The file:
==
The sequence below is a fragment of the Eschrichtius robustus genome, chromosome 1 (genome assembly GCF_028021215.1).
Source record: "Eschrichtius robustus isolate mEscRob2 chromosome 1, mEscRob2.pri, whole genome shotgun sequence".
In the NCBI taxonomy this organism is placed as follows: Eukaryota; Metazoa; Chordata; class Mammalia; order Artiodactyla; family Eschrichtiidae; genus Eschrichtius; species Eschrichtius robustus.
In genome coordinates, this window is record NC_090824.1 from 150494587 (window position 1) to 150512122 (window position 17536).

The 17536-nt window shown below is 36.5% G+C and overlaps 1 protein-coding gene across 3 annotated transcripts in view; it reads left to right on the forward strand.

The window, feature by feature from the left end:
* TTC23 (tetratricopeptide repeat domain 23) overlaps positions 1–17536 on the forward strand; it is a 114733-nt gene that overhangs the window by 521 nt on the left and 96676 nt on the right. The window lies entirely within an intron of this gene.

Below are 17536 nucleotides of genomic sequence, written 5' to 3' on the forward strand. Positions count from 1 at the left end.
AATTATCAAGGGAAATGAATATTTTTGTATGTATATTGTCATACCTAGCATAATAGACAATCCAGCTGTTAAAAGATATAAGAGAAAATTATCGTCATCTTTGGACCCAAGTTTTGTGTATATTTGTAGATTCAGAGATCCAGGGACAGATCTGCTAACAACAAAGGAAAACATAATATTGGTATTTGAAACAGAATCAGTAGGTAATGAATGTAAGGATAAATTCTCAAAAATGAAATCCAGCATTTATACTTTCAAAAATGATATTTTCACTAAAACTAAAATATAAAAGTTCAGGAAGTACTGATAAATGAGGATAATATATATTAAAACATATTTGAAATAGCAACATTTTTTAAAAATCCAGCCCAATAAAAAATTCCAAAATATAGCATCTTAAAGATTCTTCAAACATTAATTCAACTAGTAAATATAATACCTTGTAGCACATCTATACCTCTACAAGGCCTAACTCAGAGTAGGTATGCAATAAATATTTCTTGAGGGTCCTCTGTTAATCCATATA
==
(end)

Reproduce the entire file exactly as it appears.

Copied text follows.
The sequence below is a fragment of the Eschrichtius robustus genome, chromosome 1 (genome assembly GCF_028021215.1).
Source record: "Eschrichtius robustus isolate mEscRob2 chromosome 1, mEscRob2.pri, whole genome shotgun sequence".
In the NCBI taxonomy this organism is placed as follows: Eukaryota; Metazoa; Chordata; class Mammalia; order Artiodactyla; family Eschrichtiidae; genus Eschrichtius; species Eschrichtius robustus.
In genome coordinates, this window is record NC_090824.1 from 150494587 (window position 1) to 150512122 (window position 17536).

The 17536-nt window shown below is 36.5% G+C and overlaps 1 protein-coding gene across 3 annotated transcripts in view; it reads left to right on the forward strand.

The window, feature by feature from the left end:
* TTC23 (tetratricopeptide repeat domain 23) overlaps positions 1–17536 on the forward strand; it is a 114733-nt gene that overhangs the window by 521 nt on the left and 96676 nt on the right. The window lies entirely within an intron of this gene.

Below are 17536 nucleotides of genomic sequence, written 5' to 3' on the forward strand. Positions count from 1 at the left end.
AATTATCAAGGGAAATGAATATTTTTGTATGTATATTGTCATACCTAGCATAATAGACAATCCAGCTGTTAAAAGATATAAGAGAAAATTATCGTCATCTTTGGACCCAAGTTTTGTGTATATTTGTAGATTCAGAGATCCAGGGACAGATCTGCTAACAACAAAGGAAAACATAATATTGGTATTTGAAACAGAATCAGTAGGTAATGAATGTAAGGATAAATTCTCAAAAATGAAATCCAGCATTTATACTTTCAAAAATGATATTTTCACTAAAACTAAAATATAAAAGTTCAGGAAGTACTGATAAATGAGGATAATATATATTAAAACATATTTGAAATAGCAACATTTTTTAAAAATCCAGCCCAATAAAAAATTCCAAAATATAGCATCTTAAAGATTCTTCAAACATTAATTCAACTAGTAAATATAATACCTTGTAGCACATCTATACCTCTACAAGGCCTAACTCAGAGTAGGTATGCAATAAATATTTCTTGAGGGTCCTCTGTTAATCCATATA